A new musical, Escape to Margaritaville , opened at the La Jolla Playhouse in San Diego in May 2017 and ran until July. The show then performed limited runs in New Orleans, Houston, and Chicago, and was well-received by critics. The show features a book by Greg Garcia and Mike O'Malley and uses Buffett's classic songs, some of which he rewrote the lyrics to in order to better fit in the context of the story. The show began previews at the Marquis Theatre on Broadway on February 16, 2018 and officially opened on March 15 under the direction of Tony winner Christopher Ashley. The Broadway production received mixed reviews from New York critics. In June that same year, the producers announced that the production would close on July 1 after 29 previews and 124 regular performances. Along with the announcement of the show's Broadway closing, it was announced that a national tour will launch in Providence, Rhode Island in the fall of 2019.
Buffett has been involved in many charity efforts. In 1981 the Save the Manatee Club was founded by Buffett and former Florida governor Bob Graham. [ citation needed ] Buffett is also a longtime supporter of and major donor to the Gulf Specimen Marine Laboratory.It is the world's leading manatee protection organization. West Indian Manatee In 1989, legislation was passed in Florida that introduced the "Save the Manatee" license plate, and earmarked funding for the Save the Manatee Club. One of the two manatees trained to interact with researchers at Mote Marine Laboratory is named Buffett after the singer.
On November 23, 2004, Buffett raised funds with his "Surviving the Storm" Hurricane Relief Concert in Orlando, Florida to provide relief for hurricane victims in Florida, Alabama and the Caribbean affected by the four major hurricanes that year.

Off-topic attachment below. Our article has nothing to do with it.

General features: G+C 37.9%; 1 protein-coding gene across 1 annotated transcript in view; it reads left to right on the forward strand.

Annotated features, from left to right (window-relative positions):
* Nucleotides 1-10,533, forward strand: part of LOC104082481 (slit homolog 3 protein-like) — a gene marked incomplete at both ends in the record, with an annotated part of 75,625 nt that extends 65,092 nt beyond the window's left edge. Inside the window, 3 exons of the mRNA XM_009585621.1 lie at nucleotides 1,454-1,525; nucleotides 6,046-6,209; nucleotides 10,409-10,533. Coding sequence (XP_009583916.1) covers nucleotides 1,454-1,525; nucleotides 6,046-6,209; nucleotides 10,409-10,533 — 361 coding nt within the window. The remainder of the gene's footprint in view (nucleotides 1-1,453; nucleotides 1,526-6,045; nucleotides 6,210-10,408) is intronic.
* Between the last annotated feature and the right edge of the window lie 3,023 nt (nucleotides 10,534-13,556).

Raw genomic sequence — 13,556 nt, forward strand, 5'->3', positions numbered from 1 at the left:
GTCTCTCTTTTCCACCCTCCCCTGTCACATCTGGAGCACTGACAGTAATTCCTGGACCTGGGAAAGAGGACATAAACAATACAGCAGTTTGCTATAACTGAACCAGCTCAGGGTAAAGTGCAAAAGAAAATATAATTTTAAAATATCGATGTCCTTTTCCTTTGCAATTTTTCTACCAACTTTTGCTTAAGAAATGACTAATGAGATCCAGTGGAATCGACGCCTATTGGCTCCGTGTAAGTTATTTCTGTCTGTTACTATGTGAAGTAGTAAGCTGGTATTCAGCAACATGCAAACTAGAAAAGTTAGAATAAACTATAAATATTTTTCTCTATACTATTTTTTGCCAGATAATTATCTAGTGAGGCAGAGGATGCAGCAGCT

Buffett performed in Hong Kong on January 18, 2008 for a concert that raised US$63,000 for the Foreign Correspondents' Club Charity Fund. This was his first concert in Hong Kong and it sold out within weeks. Not only did Buffett perform for the groundlings for free, but he also paid for the concertgoers' tequila and beer.
On July 11, 2010, Buffett, a Gulf Coast native, put on a free concert on the beach in Gulf Shores, Alabama. The concert was Buffett's response to the BP oil disaster in the Gulf. The concert was aired on CMT television. The 35,000 free tickets were given away within minutes to help draw people back to Alabama's beaches. Buffett played several popular songs including "Fins", "Son of a Son of a Sailor", "A Pirate Looks at Forty" and modified versions of "Margaritaville" (where the lyrics were changed in the chorus to "now I know, it's all BP's fault") and "When the Coast is Clear" (the lyrics in the chorus also referencing the Deepwater Horizon disaster: "That's when it always happens / When greed and crude collide"). The concert featured Jesse Winchester and Allen Toussaint.